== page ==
The “finding” from outside psychology that most influenced me—indeed it essentially shaped my entire career—was not so much a “finding” as an argument.
My close friend on the Swarthmore College faculty, social and political philosopher Rich Schuldenfrei, shared my interest in exposing the limits of B.F. Skinner’s views of human nature. My approach to criticizing Skinner was empirical; Schuldenfrei’s was philosophical. In an effort to explain to me what he was trying to say, Schuldenfrei had me read two books. One was The Great Transformation, by economic historian Karl Polanyi. The other was Social Limits to Growth, by economist Fred Hirsch.
Both books, in different ways and with different historical sweep, made the case that “human nature” is as much the product of industrial capitalism as it is the cause. Reading those books opened my eyes to what anthropologist Clifford Geertz meant when he described human beings as “unfinished animals.” It made me appreciate that social and cultural institutions are not just a coat of paint applied to the surfaces of an existing structure, but rather help shape that structure in the most fundamental ways.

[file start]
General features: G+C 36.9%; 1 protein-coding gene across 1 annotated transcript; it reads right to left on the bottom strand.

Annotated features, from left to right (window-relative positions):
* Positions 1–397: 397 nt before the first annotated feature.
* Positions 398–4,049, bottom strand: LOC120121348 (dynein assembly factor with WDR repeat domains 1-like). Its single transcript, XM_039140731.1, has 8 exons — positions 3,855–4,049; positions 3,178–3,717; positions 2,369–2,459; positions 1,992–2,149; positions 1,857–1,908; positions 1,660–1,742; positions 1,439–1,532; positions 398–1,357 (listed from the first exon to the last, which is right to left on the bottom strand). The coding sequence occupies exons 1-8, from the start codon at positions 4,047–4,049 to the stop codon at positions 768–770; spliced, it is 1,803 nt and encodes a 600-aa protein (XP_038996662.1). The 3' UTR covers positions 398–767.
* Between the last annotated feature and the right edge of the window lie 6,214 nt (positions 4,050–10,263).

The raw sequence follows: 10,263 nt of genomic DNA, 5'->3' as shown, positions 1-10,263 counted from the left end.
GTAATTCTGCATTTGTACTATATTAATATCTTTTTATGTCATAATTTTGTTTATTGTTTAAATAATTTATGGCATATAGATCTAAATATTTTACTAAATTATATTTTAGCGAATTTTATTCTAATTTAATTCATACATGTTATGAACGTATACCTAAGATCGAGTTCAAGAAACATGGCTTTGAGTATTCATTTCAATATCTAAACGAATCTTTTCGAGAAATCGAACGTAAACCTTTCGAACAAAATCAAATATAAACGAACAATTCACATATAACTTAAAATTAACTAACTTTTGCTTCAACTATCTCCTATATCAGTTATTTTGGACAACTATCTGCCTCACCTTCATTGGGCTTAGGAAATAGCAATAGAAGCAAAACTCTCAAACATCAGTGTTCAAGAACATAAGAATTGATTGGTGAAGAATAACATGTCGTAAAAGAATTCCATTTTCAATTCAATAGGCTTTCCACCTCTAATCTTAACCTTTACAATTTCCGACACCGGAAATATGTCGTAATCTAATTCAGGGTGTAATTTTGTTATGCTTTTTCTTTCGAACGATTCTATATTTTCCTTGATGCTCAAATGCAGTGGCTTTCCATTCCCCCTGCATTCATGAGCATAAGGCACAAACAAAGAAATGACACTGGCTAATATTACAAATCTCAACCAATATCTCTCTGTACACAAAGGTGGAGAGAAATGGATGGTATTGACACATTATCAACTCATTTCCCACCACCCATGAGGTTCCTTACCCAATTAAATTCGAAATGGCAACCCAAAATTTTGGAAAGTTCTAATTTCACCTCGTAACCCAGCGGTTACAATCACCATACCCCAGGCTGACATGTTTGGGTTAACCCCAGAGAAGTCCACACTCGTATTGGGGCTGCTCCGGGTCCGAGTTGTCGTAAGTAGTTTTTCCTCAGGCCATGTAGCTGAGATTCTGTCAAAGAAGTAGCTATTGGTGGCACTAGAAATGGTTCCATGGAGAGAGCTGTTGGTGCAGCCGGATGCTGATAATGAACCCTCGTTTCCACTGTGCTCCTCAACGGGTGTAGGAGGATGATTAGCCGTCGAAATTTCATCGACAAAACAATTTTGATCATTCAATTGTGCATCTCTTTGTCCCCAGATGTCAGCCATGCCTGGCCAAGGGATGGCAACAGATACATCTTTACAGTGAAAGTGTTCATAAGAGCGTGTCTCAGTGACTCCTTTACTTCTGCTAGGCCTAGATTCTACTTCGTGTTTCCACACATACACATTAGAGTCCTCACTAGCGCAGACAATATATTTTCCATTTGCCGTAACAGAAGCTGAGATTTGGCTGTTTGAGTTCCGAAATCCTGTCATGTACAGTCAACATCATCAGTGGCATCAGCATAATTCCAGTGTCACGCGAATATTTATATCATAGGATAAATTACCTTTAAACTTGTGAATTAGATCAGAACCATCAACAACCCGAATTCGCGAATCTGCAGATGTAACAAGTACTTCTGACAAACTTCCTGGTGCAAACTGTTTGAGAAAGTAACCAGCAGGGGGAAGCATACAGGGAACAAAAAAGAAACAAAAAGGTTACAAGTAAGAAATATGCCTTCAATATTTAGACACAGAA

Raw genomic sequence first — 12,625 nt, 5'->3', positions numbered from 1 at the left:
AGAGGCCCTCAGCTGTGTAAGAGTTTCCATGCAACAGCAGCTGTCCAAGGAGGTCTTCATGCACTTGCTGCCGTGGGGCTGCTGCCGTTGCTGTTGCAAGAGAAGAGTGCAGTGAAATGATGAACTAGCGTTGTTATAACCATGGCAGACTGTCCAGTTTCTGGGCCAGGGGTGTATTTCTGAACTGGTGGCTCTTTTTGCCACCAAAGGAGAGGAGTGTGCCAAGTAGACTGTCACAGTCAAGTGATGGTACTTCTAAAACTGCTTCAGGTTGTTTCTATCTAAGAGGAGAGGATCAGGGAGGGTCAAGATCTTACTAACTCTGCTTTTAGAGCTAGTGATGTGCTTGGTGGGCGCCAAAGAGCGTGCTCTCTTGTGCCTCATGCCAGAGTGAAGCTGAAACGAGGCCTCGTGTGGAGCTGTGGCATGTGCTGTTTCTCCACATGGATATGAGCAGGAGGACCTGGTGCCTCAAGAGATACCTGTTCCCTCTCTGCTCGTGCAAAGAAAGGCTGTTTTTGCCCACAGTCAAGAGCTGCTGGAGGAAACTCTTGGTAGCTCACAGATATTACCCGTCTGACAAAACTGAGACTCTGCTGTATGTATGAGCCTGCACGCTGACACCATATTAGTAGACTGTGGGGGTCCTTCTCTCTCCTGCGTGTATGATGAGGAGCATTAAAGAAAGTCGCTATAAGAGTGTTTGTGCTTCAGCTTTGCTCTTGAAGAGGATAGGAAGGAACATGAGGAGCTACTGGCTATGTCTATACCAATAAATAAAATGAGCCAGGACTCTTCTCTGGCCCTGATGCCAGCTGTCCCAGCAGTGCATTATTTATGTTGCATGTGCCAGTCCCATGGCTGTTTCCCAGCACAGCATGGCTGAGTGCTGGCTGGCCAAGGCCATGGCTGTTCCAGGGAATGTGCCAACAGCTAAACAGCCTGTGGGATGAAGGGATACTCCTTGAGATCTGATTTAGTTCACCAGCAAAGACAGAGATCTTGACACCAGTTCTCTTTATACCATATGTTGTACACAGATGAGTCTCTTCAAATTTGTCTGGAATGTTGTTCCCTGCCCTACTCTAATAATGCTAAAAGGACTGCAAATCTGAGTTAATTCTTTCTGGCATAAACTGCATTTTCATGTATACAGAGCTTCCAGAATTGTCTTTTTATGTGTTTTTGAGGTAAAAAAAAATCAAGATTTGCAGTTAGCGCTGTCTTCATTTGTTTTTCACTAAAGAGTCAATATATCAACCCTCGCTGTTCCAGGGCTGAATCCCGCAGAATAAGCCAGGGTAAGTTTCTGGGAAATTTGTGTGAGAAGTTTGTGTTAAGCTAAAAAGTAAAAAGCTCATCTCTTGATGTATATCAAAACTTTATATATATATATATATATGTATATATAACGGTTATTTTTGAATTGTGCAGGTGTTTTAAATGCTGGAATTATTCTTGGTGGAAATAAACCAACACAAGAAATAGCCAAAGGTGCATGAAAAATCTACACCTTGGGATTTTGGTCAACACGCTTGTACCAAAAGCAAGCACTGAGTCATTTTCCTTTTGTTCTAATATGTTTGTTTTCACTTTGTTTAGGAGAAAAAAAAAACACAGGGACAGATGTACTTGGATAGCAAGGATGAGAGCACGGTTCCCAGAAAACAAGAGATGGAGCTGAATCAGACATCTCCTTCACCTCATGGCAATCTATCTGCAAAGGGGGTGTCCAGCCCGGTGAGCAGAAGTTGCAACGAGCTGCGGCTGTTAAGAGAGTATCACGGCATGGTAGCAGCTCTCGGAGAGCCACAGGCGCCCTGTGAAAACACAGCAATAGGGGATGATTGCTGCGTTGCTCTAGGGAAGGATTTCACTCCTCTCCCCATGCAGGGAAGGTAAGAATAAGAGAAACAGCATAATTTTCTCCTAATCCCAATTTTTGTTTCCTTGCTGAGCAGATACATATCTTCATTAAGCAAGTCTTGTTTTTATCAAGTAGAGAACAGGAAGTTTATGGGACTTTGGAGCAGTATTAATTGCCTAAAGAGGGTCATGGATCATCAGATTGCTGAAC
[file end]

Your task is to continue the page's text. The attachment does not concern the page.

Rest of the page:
This may seem an obvious point in the age of “cultural psychology,” but I remind readers that in 1972, when the scales were lifted from my eyes, psychologists were aspiring to create a discipline that was modeled on physics. I came to appreciate that a better model might be history. Several books and a bunch of papers I have written since then have reflected this change in my view of what the most basic aspirations of academic psychology ought to be. From my perspective, as I gaze on a psychological world increasingly dominated by neuroscience, the lessons that I learned almost half a century ago still very much need to be taught.
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